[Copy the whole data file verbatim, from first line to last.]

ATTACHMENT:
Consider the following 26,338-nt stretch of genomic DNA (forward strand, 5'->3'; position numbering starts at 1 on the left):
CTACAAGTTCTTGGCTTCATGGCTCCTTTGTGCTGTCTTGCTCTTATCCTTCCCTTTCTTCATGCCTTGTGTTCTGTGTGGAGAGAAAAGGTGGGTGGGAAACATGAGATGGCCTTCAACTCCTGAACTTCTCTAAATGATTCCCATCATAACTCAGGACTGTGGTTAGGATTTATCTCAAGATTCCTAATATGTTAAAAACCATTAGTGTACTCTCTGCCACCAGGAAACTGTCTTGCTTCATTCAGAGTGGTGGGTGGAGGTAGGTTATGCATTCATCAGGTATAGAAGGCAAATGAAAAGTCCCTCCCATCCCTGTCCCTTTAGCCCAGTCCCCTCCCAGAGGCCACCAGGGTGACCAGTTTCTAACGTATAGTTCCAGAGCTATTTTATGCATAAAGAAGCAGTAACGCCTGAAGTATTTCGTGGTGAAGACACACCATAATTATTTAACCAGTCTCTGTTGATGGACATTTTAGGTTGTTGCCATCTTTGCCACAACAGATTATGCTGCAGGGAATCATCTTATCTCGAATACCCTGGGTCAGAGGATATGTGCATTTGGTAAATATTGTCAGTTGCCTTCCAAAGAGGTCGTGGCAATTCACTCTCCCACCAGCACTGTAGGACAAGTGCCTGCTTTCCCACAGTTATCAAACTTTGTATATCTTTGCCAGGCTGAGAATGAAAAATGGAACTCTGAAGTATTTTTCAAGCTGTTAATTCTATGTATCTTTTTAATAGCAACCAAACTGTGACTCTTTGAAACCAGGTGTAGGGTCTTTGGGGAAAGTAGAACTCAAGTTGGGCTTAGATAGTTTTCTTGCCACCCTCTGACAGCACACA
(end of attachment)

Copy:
Consider the following 26,338-nt stretch of genomic DNA (forward strand, 5'->3'; position numbering starts at 1 on the left):
CTACAAGTTCTTGGCTTCATGGCTCCTTTGTGCTGTCTTGCTCTTATCCTTCCCTTTCTTCATGCCTTGTGTTCTGTGTGGAGAGAAAAGGTGGGTGGGAAACATGAGATGGCCTTCAACTCCTGAACTTCTCTAAATGATTCCCATCATAACTCAGGACTGTGGTTAGGATTTATCTCAAGATTCCTAATATGTTAAAAACCATTAGTGTACTCTCTGCCACCAGGAAACTGTCTTGCTTCATTCAGAGTGGTGGGTGGAGGTAGGTTATGCATTCATCAGGTATAGAAGGCAAATGAAAAGTCCCTCCCATCCCTGTCCCTTTAGCCCAGTCCCCTCCCAGAGGCCACCAGGGTGACCAGTTTCTAACGTATAGTTCCAGAGCTATTTTATGCATAAAGAAGCAGTAACGCCTGAAGTATTTCGTGGTGAAGACACACCATAATTATTTAACCAGTCTCTGTTGATGGACATTTTAGGTTGTTGCCATCTTTGCCACAACAGATTATGCTGCAGGGAATCATCTTATCTCGAATACCCTGGGTCAGAGGATATGTGCATTTGGTAAATATTGTCAGTTGCCTTCCAAAGAGGTCGTGGCAATTCACTCTCCCACCAGCACTGTAGGACAAGTGCCTGCTTTCCCACAGTTATCAAACTTTGTATATCTTTGCCAGGCTGAGAATGAAAAATGGAACTCTGAAGTATTTTTCAAGCTGTTAATTCTATGTATCTTTTTAATAGCAACCAAACTGTGACTCTTTGAAACCAGGTGTAGGGTCTTTGGGGAAAGTAGAACTCAAGTTGGGCTTAGATAGTTTTCTTGCCACCCTCTGACAGCACACA